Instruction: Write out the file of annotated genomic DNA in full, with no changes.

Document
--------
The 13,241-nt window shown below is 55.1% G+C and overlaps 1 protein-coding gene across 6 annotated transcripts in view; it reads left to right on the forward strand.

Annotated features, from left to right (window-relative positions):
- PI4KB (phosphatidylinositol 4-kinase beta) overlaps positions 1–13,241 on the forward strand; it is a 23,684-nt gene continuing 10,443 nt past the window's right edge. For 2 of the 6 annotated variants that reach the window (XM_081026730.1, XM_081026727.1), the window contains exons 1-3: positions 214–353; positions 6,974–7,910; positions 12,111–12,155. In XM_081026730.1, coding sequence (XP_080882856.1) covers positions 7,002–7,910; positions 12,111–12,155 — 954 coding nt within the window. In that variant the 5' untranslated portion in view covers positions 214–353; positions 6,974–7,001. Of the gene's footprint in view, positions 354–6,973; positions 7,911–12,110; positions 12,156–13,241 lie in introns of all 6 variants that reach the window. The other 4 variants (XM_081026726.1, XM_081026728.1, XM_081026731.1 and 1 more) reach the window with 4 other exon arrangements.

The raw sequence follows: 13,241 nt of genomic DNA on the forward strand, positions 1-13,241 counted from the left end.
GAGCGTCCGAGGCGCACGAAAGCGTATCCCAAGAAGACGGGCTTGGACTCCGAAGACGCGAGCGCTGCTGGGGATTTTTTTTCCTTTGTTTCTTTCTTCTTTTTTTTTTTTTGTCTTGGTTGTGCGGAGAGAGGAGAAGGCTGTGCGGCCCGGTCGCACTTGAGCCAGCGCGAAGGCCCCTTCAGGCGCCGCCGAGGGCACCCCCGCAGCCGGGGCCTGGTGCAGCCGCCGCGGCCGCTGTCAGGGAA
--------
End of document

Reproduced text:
The 13,241-nt window shown below is 55.1% G+C and overlaps 1 protein-coding gene across 6 annotated transcripts in view; it reads left to right on the forward strand.

Annotated features, from left to right (window-relative positions):
- PI4KB (phosphatidylinositol 4-kinase beta) overlaps positions 1–13,241 on the forward strand; it is a 23,684-nt gene continuing 10,443 nt past the window's right edge. For 2 of the 6 annotated variants that reach the window (XM_081026730.1, XM_081026727.1), the window contains exons 1-3: positions 214–353; positions 6,974–7,910; positions 12,111–12,155. In XM_081026730.1, coding sequence (XP_080882856.1) covers positions 7,002–7,910; positions 12,111–12,155 — 954 coding nt within the window. In that variant the 5' untranslated portion in view covers positions 214–353; positions 6,974–7,001. Of the gene's footprint in view, positions 354–6,973; positions 7,911–12,110; positions 12,156–13,241 lie in introns of all 6 variants that reach the window. The other 4 variants (XM_081026726.1, XM_081026728.1, XM_081026731.1 and 1 more) reach the window with 4 other exon arrangements.

The raw sequence follows: 13,241 nt of genomic DNA on the forward strand, positions 1-13,241 counted from the left end.
GAGCGTCCGAGGCGCACGAAAGCGTATCCCAAGAAGACGGGCTTGGACTCCGAAGACGCGAGCGCTGCTGGGGATTTTTTTTCCTTTGTTTCTTTCTTCTTTTTTTTTTTTTGTCTTGGTTGTGCGGAGAGAGGAGAAGGCTGTGCGGCCCGGTCGCACTTGAGCCAGCGCGAAGGCCCCTTCAGGCGCCGCCGAGGGCACCCCCGCAGCCGGGGCCTGGTGCAGCCGCCGCGGCCGCTGTCAGGGAA